Stop Your Pet’s Begging

by VetDepot on May 17, 2013

dog begging edited

Begging behavior can range from a minor irritation to a major annoyance depending on how often it occurs, how relentless it is, and who it’s aimed at. If your pet’s begging is driving you or anyone else in your household crazy, it’s time to do something about it.

Dogs and cats can beg for food, for attention, for a walk, to be let outdoors, or basically anything they want but need a person’s assistance in getting. Pets continue to beg because the behavior has been successful in the past. Every owner has given in to begging at some point, even if they’ve done so inadvertently. Sometimes we’ll comply because the behavior is awfully cute and not too pushy, at least to begin with. At other times, we might reward the pet through no fault of our own. For example, a dog that finds a few old crumbs under the kitchen table may associate his find with the begging that preceded it. Finally, people often reward their pet’s begging when they actually think they are reacting negatively to it. As illogical as it might seem, yelling or pushing a pet away that is begging for attention is actually giving them what they see- attention.

The only way to stop dogs and cats from begging is to make the behavior wholly unrewarding. The best way to do this is to ignore begging pets completely. If their behavior is so intrusive that ignoring them is impossible, put them in a separate room or a pet crate before the situation that brings about begging arises. However, it’s best to make this a positive experience for the pet. For instance, if a dog begs during dinner put him in his crate and feed him his own meal at that time.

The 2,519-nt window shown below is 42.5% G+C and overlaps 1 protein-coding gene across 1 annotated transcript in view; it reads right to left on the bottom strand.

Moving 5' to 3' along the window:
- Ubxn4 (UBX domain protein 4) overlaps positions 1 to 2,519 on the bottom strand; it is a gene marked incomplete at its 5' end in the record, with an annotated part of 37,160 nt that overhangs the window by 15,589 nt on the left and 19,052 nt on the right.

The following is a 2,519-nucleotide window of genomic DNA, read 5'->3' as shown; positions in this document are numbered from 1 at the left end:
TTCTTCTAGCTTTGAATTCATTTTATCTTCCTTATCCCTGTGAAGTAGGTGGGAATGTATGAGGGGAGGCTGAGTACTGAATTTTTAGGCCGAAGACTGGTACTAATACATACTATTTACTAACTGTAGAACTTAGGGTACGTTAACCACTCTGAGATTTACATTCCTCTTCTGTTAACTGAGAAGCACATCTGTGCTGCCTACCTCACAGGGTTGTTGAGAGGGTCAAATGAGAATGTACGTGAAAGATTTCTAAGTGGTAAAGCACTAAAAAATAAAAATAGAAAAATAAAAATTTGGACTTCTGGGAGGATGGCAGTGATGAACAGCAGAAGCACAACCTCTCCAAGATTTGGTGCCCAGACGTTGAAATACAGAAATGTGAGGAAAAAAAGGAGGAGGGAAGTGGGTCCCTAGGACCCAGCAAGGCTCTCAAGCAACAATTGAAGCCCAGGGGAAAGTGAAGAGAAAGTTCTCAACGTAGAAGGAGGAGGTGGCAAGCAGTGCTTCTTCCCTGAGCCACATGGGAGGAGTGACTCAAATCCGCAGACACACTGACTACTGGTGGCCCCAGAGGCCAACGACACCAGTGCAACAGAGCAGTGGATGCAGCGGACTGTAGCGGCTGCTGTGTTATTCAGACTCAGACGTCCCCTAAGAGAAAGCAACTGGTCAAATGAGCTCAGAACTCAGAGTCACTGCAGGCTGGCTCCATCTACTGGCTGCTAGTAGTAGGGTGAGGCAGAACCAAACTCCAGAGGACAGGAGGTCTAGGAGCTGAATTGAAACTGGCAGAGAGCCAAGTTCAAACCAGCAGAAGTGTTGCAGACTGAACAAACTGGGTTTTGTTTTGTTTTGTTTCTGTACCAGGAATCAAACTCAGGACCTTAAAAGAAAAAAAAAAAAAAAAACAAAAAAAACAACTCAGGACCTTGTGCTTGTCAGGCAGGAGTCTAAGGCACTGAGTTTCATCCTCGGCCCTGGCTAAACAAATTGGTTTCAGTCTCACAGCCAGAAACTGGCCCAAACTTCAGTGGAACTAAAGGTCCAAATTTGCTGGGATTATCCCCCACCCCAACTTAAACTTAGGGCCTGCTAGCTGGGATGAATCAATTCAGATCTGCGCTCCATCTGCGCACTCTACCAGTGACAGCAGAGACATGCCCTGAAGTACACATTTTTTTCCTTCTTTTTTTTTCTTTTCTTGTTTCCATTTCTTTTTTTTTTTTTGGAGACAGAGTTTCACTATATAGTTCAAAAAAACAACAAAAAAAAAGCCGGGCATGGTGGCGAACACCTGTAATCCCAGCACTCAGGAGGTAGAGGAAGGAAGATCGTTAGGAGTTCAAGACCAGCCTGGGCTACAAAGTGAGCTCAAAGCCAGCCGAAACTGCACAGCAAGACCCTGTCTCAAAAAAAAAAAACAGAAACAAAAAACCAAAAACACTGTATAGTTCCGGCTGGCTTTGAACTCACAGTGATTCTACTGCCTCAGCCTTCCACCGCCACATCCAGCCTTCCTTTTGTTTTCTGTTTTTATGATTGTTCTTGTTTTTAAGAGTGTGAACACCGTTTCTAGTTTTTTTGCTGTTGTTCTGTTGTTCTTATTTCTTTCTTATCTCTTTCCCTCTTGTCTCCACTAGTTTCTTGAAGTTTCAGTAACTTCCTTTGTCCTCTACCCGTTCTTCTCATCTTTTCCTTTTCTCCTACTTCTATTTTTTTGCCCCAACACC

Ignoring begging is not the same as ignoring the pet. Dogs and cats obviously need to eat, deserve attention and stimulation, and should be treated to a little something extra every now and then. To prevent these positive interactions from being seen by pets as a reward for begging they should only occur when the activity is instigated by the owner, not the pet. Institute a “nothing in life is free” or “say please” rule in the house. Pets can only get what they want after they’ve first done what their owner wants. For example, a dog must “shake hands” before you’ll throw a ball, or a cat must sit calmly beside you before you’ll scratch her chin.

With persistence and patience, it is possible to teach pets not to beg.

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